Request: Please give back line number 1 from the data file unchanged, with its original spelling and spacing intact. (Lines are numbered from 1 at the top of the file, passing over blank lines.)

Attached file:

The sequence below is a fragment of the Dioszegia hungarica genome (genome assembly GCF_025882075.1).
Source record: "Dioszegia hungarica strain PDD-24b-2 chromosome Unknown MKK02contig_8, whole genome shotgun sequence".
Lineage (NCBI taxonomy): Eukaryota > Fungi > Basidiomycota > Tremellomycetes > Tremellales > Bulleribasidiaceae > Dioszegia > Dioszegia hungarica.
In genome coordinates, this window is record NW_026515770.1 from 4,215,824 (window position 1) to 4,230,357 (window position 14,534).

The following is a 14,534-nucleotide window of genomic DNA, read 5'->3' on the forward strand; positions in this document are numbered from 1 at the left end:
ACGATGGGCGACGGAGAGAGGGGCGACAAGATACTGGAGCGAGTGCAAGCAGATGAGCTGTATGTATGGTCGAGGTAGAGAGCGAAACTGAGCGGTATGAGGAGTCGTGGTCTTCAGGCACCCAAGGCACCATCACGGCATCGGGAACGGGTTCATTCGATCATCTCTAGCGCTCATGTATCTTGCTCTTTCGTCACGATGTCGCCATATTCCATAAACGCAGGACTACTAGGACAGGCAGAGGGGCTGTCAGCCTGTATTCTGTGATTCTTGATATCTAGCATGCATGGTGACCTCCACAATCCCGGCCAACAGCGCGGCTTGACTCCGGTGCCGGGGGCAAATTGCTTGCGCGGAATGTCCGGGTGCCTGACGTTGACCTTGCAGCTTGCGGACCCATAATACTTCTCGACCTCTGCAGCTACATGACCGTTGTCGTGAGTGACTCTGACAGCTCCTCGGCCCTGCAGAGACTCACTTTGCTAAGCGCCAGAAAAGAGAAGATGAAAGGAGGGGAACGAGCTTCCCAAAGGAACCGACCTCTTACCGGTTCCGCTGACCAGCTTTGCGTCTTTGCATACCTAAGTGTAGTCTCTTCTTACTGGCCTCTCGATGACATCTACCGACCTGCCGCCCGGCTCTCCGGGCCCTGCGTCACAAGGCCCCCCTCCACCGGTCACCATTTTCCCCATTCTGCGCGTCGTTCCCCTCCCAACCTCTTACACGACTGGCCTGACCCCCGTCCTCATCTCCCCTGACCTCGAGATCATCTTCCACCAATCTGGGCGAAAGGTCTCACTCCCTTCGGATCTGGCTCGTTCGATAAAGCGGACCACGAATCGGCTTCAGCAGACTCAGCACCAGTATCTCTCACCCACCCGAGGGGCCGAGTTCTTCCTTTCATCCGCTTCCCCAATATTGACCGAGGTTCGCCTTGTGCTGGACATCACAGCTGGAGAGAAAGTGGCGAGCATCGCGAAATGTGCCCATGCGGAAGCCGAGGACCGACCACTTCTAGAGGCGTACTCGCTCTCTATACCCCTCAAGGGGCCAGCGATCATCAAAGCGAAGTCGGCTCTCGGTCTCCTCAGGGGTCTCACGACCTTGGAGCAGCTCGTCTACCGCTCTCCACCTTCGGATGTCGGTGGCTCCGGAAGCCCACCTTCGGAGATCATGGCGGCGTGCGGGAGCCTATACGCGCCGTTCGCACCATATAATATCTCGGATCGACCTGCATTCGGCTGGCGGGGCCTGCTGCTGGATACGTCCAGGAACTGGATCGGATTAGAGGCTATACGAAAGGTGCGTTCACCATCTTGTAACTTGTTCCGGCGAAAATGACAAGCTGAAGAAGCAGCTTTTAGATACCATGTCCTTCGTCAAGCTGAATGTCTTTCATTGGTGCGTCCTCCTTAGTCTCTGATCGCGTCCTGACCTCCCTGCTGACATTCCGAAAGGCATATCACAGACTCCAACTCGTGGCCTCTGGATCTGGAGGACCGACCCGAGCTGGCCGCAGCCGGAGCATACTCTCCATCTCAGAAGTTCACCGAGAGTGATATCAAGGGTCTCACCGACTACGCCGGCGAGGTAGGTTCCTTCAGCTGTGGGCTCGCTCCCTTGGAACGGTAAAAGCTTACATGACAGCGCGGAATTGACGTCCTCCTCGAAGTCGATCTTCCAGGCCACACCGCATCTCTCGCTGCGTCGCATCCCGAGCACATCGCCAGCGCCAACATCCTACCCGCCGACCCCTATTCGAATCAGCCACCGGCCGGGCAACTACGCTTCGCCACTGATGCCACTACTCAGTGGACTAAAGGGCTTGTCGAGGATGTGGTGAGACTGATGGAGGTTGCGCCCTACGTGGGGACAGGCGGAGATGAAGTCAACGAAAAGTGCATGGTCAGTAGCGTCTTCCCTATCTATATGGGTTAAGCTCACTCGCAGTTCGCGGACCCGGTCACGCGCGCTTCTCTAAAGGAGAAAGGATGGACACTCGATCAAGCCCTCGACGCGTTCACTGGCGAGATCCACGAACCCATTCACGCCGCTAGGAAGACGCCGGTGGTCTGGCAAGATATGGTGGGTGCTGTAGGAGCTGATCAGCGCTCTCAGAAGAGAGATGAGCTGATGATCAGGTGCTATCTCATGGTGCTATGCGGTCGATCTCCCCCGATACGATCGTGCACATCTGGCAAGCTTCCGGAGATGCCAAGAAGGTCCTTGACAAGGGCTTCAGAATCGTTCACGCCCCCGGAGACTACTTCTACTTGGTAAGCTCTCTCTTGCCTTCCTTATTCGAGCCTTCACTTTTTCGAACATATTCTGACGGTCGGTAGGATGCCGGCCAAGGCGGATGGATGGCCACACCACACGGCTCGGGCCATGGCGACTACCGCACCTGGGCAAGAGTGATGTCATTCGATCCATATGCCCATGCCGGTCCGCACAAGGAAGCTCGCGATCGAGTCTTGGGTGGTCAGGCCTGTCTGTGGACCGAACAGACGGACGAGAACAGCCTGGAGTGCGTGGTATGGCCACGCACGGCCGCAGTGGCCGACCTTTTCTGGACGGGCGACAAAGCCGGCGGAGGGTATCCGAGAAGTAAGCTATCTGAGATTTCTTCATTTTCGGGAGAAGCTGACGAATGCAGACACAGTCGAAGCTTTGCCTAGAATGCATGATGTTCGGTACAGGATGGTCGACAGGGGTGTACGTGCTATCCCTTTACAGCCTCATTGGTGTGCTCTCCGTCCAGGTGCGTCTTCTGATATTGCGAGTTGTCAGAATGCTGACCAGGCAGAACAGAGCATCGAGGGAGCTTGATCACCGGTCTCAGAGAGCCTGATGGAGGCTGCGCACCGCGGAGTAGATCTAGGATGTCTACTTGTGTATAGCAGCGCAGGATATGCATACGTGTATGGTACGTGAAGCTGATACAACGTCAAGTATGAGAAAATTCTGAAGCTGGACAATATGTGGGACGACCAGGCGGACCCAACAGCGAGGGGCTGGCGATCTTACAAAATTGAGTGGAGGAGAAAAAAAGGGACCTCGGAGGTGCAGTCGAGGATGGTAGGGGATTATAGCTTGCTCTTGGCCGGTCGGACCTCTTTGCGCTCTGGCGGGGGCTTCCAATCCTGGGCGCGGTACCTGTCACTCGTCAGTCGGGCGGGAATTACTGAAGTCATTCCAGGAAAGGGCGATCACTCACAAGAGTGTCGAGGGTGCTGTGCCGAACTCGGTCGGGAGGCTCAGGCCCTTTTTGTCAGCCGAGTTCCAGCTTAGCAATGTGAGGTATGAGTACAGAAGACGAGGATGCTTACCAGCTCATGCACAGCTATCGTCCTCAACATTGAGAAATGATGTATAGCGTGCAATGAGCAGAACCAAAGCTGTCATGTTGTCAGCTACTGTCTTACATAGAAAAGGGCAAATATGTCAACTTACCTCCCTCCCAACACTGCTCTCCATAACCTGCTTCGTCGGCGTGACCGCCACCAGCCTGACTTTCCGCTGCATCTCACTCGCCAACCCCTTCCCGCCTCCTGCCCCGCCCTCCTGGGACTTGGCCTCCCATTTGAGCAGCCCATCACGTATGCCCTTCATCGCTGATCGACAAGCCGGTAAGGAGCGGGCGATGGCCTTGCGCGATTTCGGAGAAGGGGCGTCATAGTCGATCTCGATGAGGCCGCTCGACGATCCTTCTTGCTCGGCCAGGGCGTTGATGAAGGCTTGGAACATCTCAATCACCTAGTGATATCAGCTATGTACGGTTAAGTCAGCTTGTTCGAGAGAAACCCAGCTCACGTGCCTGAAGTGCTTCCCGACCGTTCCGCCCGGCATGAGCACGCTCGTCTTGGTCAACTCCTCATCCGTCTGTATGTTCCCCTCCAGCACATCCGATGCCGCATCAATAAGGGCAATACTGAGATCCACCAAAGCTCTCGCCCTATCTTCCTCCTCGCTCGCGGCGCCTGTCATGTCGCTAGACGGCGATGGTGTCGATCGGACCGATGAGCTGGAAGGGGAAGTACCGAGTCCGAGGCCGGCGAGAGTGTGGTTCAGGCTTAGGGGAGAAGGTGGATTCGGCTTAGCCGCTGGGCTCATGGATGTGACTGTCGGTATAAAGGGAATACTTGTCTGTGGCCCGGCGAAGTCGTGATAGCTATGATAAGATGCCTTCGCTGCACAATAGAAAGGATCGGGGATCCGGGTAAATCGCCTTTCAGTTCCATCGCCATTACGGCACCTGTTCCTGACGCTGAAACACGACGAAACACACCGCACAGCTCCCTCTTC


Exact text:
The sequence below is a fragment of the Dioszegia hungarica genome (genome assembly GCF_025882075.1).